Maureen O’Shaughnessy 33:01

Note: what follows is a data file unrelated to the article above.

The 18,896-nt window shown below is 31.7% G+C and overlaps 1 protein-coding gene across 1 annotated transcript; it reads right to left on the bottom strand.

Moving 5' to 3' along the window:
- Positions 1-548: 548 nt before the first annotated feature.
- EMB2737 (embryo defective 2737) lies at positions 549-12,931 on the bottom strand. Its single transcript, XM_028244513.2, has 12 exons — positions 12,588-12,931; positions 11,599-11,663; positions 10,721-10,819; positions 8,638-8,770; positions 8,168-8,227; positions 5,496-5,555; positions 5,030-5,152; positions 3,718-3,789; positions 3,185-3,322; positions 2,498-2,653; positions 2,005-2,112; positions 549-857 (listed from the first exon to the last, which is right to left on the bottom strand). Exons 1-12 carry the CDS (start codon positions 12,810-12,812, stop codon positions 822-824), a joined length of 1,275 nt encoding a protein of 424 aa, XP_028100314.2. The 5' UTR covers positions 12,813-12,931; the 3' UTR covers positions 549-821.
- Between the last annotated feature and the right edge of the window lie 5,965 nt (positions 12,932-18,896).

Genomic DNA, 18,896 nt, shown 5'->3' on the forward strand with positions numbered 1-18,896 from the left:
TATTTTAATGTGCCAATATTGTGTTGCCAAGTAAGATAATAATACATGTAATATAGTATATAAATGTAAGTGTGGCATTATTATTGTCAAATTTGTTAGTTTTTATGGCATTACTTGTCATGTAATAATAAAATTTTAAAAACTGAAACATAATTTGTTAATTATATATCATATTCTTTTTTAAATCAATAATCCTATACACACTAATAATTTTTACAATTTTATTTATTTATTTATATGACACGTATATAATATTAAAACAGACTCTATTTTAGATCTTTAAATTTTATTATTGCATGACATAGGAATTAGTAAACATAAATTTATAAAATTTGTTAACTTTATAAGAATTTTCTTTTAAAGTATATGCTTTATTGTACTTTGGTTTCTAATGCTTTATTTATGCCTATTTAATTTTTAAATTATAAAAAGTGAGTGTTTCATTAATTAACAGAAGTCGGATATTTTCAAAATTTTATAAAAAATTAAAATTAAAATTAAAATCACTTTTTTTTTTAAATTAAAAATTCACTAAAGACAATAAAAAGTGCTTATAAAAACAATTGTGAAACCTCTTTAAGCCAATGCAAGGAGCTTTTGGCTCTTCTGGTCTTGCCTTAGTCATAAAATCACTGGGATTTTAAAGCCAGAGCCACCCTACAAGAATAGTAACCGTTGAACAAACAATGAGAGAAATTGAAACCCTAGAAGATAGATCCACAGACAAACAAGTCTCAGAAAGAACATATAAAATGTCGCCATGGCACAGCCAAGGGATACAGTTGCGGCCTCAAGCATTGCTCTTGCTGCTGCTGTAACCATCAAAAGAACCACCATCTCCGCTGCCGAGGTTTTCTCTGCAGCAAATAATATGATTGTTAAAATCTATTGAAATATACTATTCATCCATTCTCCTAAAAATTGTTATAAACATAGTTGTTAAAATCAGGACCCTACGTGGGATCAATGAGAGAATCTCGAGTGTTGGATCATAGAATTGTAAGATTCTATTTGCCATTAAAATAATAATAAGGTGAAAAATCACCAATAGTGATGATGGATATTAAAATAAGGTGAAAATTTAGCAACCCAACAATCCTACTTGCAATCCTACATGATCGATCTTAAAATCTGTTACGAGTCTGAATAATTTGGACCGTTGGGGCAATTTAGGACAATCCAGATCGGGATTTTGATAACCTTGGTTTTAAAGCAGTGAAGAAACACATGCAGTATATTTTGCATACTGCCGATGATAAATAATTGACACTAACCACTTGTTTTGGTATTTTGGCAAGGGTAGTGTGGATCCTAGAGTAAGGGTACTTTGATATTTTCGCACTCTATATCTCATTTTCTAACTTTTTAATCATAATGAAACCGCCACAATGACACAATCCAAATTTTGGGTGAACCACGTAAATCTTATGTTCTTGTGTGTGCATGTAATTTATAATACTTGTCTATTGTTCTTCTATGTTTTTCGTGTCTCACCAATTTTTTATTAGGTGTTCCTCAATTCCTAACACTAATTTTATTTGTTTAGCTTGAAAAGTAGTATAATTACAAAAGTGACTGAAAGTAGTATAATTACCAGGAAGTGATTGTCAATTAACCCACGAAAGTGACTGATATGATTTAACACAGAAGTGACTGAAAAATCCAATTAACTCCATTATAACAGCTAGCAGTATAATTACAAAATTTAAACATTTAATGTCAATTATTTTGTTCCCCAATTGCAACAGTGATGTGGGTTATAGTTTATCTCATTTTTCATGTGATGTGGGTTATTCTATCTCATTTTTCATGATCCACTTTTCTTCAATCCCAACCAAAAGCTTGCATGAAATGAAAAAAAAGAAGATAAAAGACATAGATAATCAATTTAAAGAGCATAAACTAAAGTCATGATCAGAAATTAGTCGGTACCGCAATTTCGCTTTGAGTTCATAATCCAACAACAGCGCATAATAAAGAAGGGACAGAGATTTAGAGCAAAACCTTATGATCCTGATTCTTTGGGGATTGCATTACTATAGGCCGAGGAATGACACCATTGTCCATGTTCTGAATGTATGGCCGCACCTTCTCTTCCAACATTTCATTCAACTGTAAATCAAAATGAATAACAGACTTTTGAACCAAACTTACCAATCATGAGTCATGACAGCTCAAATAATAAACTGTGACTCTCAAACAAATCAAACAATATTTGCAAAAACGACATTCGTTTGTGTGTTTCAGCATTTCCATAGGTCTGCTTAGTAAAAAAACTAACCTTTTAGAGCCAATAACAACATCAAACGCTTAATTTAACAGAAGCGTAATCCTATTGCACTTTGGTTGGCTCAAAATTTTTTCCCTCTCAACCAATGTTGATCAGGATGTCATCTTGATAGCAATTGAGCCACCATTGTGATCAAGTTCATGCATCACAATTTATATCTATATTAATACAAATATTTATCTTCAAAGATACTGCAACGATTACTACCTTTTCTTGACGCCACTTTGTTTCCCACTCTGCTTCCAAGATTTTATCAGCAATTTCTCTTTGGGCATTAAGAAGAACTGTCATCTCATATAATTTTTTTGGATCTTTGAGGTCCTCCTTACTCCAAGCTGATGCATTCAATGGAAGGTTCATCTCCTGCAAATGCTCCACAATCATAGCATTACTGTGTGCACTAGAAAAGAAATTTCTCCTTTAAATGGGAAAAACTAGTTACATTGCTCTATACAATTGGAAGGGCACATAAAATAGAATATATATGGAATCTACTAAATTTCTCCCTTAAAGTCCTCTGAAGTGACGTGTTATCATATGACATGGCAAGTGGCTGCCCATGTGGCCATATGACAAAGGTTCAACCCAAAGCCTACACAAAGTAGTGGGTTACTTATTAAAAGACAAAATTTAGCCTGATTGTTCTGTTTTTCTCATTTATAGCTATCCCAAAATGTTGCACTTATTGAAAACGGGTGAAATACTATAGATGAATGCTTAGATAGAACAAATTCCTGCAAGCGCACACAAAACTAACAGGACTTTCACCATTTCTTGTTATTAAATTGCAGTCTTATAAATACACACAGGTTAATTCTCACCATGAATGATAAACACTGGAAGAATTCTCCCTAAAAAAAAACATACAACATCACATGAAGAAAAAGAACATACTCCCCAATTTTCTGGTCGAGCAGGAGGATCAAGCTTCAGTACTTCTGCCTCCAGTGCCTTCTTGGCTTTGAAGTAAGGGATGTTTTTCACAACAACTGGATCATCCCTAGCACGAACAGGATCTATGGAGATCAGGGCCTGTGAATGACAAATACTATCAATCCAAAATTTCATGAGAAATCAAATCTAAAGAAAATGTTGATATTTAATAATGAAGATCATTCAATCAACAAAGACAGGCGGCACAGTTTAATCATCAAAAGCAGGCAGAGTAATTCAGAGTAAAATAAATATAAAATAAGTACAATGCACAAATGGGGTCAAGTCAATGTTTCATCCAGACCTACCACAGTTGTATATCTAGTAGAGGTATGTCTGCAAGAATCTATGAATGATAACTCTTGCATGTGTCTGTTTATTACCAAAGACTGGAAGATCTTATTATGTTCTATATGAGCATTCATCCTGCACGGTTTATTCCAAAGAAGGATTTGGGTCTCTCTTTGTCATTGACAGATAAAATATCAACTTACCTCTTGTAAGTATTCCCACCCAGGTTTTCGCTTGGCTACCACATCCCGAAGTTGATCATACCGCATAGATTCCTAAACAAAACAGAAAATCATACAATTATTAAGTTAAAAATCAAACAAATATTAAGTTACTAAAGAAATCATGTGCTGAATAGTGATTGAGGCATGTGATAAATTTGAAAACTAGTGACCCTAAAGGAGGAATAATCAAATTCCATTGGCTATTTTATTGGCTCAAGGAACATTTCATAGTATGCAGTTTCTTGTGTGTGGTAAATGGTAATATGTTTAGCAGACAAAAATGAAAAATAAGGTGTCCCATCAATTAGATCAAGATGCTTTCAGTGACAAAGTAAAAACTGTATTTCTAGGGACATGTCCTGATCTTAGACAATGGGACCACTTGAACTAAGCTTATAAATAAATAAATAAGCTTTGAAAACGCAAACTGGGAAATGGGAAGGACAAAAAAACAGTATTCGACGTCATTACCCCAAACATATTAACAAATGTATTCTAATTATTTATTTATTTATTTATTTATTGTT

I love how Aimee breaks that down so we have the context. And isolated reform efforts have not been successful. So Aimee’s clear and practical suggestions on how to approach the challenge of improving schools that have had a history of difficulty is really important. Getting lessons from concrete examples of schools that have undergone significant improvement creates a much better roadmap than generalities and programs that throws spaghetti against the wall hoping to have impact. So her book is definitely worth a read. Aimee’s background is a skilled researcher rings through when she shares information, such as what we can look at in third graders that are predictive red flags that can end up resulting in those kiddos dropping out if we haven’t met their needs. Yikes. How can we make this research and information that’s known, acted upon in our elementary schools. It reminds me of the very important aces acute childhood experiences, trauma research that Dr. Kristen Miller of the Heart Project shared in Episode 42 and 97. Those are also in the show notes. She talked about ACEs screenings at the beginning of each school year for our learners. If we could mandate this, we could understand their traumas, and build in responsive teaching to the instructional time and in spite of less instructional time, students that get this extra teaching and community building score higher than their peers. So these added features are value adds we need to understand them in education and be willing to let go of covering as much content so that we are dealing with the whole human and aligning with neuroscience. Rant over, it seems like we need this layer of support for schools. That takes research from theory into practice. I mean, who wouldn’t want their children to have more responsive community building time, if they did understand the neuroscience, and benefits and the resulting increase in learning? Who wouldn’t want to understand the needs of a troubled school and help it turn around? Before it has failed multiple years of students? I encourage all those working on school change, and who influenced school change to know their predictive measures and act on them? Are we giving teachers time to collaborate? What is behind the high rate of teacher turnover?